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The Place of the Métis and Non-status Indians in the Constitution Act - Why does it matter?

The Place of the Métis and Non-status Indians in the Constitution Act - Why does it matter?

by Lanise Hayes on November 26, 2015

We recently discussed the case of Harry Daniels, et al. v. Her Majesty the Queen, which was heard by the Supreme Court of Canada in October 2015. The claimants, initially represented by the late Chief Harry Daniels, have spent 16 years litigating for Métis and non-status Indian rights.

The claimants are seeking a declaration that: (1) the Métis and non-status Indians are “Indians” within the meaning of s. 91(24) of the Constitution Act, 1867; (2) the federal Crown owes a fiduciary duty to the Métis and non-status Indians; and (3) the Métis and non-status Indians have the right to be consulted and negotiated with, in good faith, by the federal Crown.

The Supreme Court of Canada has previously defined the Métis as a distinct Aboriginal people, that differ from their “Indian forebearers”, and thus to define the Métis in relation to their “Indianness” is inconsistent. In R. v. Powley, the SCC established a test for purposes of s. 35 rights. In addition to the mixed aboriginal and European ancestry, a Métis is a person who

  1. Has some ancestral family connection (not necessarily genetic);
  2. Identifies himself or herself as Métis; and
  3. Is accepted by the Métis community or a locally organized community branch, chapter or council of a Métis association or organization.

Non-status Indians are clearly Indians who have no status under the Indian Act, but possess a strong connection to their Indian heritage. Because these peoples are Indians, status could be granted by legislation. Since 1857, Indians have been subject to different government policies, which has led to the loss of status or enfranchisement. Many policies have been aimed at the assimilation of Indians into mainstream society. For example, Indians who wanted to acquire property had to renounce their status, as did those seeking to obtain higher education or carry on a profession. The laws also set up enfranchisement against Indian women who married non-Indian men, which resulted in the loss of status also for their descendants.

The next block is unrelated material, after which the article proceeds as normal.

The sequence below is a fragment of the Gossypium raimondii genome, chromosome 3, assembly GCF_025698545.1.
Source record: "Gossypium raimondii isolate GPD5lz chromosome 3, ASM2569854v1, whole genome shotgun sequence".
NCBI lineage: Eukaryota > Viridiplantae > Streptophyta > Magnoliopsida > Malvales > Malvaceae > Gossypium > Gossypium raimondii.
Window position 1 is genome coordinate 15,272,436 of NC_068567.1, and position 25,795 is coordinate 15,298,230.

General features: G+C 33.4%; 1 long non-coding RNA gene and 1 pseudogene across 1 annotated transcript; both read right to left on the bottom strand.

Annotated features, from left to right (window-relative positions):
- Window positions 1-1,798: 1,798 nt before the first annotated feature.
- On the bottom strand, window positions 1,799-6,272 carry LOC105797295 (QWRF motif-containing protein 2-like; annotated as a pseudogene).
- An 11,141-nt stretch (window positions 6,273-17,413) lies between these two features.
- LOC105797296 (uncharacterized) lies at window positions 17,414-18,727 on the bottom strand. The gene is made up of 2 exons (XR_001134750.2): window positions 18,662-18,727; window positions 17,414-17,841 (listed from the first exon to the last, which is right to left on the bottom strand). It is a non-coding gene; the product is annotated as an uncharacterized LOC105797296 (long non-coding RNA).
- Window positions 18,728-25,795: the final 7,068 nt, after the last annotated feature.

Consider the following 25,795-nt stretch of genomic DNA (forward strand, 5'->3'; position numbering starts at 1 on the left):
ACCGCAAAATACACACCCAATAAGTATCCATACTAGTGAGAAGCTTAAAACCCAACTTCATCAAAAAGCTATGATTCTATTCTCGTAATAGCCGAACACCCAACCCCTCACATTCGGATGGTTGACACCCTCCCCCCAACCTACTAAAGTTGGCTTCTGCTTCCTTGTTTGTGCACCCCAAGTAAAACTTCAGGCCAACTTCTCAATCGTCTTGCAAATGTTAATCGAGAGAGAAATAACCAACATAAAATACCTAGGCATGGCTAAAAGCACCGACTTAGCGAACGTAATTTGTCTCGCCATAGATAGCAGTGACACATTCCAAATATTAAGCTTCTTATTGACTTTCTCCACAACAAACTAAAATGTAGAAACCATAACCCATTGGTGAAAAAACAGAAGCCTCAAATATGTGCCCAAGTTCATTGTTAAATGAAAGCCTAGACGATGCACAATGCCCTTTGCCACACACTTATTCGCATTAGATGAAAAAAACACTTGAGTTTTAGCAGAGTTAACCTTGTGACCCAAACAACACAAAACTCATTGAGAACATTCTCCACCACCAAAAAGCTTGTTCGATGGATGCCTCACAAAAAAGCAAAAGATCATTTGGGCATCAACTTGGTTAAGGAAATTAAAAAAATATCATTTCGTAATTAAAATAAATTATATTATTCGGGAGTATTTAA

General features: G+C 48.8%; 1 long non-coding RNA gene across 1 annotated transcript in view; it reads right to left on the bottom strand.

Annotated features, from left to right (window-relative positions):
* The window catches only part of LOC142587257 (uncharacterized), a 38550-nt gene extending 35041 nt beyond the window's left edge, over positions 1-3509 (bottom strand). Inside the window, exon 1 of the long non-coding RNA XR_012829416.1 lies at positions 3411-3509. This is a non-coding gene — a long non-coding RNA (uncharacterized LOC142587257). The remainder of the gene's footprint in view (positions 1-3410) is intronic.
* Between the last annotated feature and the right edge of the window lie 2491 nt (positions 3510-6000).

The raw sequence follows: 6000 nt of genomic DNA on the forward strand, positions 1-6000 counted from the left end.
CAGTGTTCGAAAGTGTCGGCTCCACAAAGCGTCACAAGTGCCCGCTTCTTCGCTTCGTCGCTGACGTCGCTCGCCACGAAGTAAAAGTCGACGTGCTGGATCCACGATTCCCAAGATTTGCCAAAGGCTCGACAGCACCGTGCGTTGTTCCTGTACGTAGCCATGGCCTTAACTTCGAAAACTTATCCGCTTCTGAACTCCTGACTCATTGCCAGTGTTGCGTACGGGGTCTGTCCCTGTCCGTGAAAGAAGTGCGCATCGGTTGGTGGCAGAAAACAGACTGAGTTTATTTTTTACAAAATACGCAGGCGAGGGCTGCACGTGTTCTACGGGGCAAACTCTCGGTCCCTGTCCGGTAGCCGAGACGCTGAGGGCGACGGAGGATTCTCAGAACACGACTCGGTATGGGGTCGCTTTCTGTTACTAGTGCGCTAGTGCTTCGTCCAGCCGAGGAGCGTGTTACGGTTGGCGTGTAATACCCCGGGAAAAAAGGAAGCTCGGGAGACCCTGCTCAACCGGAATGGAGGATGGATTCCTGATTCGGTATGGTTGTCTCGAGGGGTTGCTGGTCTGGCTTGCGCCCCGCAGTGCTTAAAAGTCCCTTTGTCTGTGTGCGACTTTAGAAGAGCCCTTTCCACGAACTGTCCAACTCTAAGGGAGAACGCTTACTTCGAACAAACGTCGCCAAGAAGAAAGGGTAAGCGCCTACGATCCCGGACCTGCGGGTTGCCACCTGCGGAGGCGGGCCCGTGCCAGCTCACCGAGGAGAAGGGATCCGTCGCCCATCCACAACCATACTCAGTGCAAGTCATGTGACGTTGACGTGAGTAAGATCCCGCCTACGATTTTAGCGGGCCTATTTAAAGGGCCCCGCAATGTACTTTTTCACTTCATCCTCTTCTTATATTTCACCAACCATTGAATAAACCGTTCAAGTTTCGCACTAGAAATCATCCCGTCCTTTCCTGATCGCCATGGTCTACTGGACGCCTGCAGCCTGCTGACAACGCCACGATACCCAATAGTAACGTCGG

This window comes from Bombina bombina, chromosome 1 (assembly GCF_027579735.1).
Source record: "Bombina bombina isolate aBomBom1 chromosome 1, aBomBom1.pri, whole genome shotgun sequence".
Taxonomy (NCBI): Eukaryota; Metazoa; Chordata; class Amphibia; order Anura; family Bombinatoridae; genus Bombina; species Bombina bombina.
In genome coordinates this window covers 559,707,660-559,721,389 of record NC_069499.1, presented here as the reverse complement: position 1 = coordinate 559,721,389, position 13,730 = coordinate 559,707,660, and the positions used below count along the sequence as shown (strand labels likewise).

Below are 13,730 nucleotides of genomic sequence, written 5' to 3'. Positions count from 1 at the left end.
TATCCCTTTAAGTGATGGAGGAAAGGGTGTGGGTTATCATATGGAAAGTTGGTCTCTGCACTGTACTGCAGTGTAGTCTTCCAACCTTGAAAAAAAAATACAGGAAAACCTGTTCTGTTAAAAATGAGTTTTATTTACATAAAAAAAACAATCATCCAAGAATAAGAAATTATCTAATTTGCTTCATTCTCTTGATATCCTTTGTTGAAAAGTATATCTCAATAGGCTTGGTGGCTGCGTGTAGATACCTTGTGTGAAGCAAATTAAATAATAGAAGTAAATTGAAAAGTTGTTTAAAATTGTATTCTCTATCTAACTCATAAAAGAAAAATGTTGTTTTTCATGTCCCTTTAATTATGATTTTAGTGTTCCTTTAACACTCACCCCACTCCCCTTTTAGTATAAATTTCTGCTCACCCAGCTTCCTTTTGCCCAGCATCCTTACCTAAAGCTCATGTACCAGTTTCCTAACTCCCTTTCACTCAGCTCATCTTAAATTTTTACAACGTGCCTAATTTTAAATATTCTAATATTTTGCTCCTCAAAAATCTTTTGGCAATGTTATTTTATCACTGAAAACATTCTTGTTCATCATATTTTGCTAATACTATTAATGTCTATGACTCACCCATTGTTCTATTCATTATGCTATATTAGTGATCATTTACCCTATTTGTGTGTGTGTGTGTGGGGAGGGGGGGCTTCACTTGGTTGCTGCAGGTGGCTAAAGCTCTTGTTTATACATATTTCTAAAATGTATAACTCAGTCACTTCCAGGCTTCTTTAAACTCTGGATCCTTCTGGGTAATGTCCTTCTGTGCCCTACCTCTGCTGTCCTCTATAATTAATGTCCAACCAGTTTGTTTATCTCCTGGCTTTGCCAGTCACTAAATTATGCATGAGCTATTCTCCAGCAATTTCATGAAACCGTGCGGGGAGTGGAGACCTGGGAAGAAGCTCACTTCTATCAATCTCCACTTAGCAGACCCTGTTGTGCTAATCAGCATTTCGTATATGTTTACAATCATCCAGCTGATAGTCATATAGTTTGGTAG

Why does it matter that Métis and non-status Indians be recognized as falling within the ambit of s. 91(24) of the Constitution Act?

Over the years, the courts have recognized that Métis and non-status Indians are some of the most vulnerable segments of the Canadian population. They are excluded from the benefits, services, programs and protection offered by the federal government to status Indians.

In fact, the Secretary of State, in a memorandum to Cabinet dated July 6, 1972, stated, as cited by the honourable Judge Phellan of the Federal Court in Daniels:

The Métis and non-status Indian people, lacking even the protection of the Department of Indian Affairs and Northern Development, are far more exposed to discrimination and other social disabilities. It is true to say that in the absence of Federal initiative in this field they are the most disadvantaged of all Canadian citizens.”

Historically, Métis and even non-status Indians have at times been included in treaties and their related benefits. Even today, Canada and Ontario are negotiating a land claim with the Algonquins of Ontario, a group comprised of one Indian Act Algonquin band and a number of non-status Algonquin groups. These groups elect representatives to sit at the negotiation table and will have the opportunity to ratify the land claim settlement.

In 1995, Canada estimated that there were 404,200 non-status Indians living south of 60th parallel, and 191,800 Métis.

Many of these people continue to practice traditional activities, which can be impacted by development and government policies. It is therefore essential that they be recognized and consulted on matters that may impair their rights.

Hopefully the SCC will take this opportunity to give certainty to the Métis and non-status Indians, who continue to live on the fringes of both mainstream society and aboriginal communities. These groups have essentially fallen between the cracks over the years in terms of access to programs and services. If it weren’t for outdated policies that define what it is to be “Indian”, they would have had the benefit of these services years ago.

This content is not intended to provide legal advice or opinion as neither can be given without reference to specific events and situations. © 2016 Nelligan O’Brien Payne LLP.